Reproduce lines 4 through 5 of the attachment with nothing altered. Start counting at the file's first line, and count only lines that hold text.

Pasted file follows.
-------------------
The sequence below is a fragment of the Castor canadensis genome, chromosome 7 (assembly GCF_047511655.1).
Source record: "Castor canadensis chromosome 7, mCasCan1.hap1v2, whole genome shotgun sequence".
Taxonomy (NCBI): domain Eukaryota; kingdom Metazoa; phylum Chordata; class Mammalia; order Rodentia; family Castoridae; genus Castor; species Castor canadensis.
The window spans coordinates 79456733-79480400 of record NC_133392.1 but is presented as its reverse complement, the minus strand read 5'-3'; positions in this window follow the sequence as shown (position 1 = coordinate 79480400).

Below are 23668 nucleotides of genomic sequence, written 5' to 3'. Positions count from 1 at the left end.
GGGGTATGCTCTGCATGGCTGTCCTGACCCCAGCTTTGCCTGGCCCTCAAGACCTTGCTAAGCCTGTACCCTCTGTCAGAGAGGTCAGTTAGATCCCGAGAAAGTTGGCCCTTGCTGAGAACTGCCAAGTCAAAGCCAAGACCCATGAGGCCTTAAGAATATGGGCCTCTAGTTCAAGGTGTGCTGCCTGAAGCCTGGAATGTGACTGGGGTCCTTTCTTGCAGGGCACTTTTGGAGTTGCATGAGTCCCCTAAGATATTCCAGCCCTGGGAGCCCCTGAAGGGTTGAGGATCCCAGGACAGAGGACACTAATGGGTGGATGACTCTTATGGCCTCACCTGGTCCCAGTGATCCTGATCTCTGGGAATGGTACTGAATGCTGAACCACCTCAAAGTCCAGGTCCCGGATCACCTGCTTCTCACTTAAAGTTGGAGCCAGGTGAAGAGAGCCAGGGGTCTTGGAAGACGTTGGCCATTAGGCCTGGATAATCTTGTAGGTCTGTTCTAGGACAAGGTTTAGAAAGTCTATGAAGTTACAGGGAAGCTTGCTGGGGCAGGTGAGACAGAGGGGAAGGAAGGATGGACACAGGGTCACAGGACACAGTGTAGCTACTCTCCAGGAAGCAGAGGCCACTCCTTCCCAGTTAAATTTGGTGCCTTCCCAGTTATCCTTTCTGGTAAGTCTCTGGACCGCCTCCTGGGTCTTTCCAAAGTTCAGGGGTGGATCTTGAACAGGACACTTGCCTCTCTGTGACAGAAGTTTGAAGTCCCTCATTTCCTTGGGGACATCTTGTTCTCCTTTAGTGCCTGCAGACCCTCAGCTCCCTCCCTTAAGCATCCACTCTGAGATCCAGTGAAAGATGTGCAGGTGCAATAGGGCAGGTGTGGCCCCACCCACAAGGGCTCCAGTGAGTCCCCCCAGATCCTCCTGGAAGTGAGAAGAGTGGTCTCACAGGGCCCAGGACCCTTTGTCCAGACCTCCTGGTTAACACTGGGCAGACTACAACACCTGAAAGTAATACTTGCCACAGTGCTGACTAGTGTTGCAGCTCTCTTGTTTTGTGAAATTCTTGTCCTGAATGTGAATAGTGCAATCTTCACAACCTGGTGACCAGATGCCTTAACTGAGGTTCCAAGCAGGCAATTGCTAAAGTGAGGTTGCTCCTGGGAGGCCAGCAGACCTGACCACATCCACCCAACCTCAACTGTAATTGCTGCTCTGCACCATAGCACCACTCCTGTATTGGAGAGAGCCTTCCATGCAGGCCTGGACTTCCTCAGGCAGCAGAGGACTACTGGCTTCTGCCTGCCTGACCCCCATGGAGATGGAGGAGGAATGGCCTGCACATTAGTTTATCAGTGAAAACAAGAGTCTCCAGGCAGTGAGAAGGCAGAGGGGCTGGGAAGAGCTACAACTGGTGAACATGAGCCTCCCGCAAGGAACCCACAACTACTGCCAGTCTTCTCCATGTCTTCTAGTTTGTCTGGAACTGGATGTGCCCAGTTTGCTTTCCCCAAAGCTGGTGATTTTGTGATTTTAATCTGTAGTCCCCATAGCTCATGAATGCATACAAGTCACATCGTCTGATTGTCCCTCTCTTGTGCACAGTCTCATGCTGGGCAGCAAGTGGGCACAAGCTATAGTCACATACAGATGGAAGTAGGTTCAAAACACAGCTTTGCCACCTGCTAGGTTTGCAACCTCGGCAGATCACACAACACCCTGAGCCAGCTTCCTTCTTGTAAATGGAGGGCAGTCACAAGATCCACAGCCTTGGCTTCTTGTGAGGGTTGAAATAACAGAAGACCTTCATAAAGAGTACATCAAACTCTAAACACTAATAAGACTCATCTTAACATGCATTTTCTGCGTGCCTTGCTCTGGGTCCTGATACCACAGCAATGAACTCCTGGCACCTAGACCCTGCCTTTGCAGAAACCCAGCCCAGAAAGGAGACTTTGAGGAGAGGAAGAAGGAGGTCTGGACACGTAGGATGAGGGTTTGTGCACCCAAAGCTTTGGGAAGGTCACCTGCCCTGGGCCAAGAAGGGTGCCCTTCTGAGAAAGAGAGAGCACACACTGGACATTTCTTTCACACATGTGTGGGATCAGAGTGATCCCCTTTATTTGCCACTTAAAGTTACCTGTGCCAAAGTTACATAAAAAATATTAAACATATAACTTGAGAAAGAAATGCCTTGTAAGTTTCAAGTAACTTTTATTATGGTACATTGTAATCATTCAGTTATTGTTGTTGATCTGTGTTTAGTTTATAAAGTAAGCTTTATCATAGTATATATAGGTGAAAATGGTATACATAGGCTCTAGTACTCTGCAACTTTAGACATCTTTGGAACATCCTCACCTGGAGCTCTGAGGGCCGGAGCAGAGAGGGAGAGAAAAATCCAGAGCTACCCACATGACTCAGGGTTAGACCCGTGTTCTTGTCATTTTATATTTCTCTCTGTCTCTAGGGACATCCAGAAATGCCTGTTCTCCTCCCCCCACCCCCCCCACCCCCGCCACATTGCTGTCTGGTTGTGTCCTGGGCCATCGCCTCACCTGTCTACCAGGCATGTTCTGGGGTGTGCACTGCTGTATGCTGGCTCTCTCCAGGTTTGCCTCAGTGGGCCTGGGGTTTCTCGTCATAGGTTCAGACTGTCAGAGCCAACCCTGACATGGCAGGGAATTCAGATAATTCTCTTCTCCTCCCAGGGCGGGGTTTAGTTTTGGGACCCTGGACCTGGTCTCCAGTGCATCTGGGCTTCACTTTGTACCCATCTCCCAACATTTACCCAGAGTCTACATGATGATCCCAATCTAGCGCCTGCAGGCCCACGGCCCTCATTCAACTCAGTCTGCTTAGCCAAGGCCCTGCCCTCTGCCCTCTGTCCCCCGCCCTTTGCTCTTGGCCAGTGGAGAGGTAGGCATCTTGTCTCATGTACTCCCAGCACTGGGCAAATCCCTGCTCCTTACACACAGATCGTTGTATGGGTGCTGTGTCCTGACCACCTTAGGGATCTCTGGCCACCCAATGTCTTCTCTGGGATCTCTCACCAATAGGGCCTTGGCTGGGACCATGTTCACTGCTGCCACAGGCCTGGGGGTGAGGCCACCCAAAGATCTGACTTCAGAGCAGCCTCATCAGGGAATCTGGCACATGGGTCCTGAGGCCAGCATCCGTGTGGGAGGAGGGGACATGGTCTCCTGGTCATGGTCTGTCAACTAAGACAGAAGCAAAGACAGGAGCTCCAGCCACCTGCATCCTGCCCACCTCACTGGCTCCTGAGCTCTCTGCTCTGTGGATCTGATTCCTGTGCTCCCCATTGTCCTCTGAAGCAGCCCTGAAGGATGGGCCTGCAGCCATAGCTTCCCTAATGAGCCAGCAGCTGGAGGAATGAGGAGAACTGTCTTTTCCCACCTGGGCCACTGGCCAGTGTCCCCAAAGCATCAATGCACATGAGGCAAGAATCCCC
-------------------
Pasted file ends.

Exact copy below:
The window spans coordinates 79456733-79480400 of record NC_133392.1 but is presented as its reverse complement, the minus strand read 5'-3'; positions in this window follow the sequence as shown (position 1 = coordinate 79480400).

Below are 23668 nucleotides of genomic sequence, written 5' to 3'. Positions count from 1 at the left end.